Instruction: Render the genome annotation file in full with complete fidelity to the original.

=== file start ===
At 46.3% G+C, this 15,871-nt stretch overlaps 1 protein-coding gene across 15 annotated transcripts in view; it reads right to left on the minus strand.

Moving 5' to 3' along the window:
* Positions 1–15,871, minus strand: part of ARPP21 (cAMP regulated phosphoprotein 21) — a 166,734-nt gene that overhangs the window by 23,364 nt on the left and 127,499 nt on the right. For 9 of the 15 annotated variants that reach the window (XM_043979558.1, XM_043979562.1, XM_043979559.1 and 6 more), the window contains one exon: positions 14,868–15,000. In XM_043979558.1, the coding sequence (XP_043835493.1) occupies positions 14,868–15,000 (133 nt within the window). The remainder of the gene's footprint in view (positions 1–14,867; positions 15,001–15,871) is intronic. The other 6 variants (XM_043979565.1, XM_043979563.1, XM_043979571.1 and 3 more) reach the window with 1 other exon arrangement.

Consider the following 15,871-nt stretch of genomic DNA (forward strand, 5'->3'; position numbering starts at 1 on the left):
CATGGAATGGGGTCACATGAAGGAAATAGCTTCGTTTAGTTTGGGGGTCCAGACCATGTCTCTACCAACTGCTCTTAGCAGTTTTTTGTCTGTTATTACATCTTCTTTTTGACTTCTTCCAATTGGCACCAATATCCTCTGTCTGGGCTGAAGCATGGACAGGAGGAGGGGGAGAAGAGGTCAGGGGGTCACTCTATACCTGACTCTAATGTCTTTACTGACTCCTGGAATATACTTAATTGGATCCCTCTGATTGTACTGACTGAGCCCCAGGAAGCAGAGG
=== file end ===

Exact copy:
At 46.3% G+C, this 15,871-nt stretch overlaps 1 protein-coding gene across 15 annotated transcripts in view; it reads right to left on the minus strand.

Moving 5' to 3' along the window:
* Positions 1–15,871, minus strand: part of ARPP21 (cAMP regulated phosphoprotein 21) — a 166,734-nt gene that overhangs the window by 23,364 nt on the left and 127,499 nt on the right. For 9 of the 15 annotated variants that reach the window (XM_043979558.1, XM_043979562.1, XM_043979559.1 and 6 more), the window contains one exon: positions 14,868–15,000. In XM_043979558.1, the coding sequence (XP_043835493.1) occupies positions 14,868–15,000 (133 nt within the window). The remainder of the gene's footprint in view (positions 1–14,867; positions 15,001–15,871) is intronic. The other 6 variants (XM_043979565.1, XM_043979563.1, XM_043979571.1 and 3 more) reach the window with 1 other exon arrangement.

Consider the following 15,871-nt stretch of genomic DNA (forward strand, 5'->3'; position numbering starts at 1 on the left):
CATGGAATGGGGTCACATGAAGGAAATAGCTTCGTTTAGTTTGGGGGTCCAGACCATGTCTCTACCAACTGCTCTTAGCAGTTTTTTGTCTGTTATTACATCTTCTTTTTGACTTCTTCCAATTGGCACCAATATCCTCTGTCTGGGCTGAAGCATGGACAGGAGGAGGGGGAGAAGAGGTCAGGGGGTCACTCTATACCTGACTCTAATGTCTTTACTGACTCCTGGAATATACTTAATTGGATCCCTCTGATTGTACTGACTGAGCCCCAGGAAGCAGAGG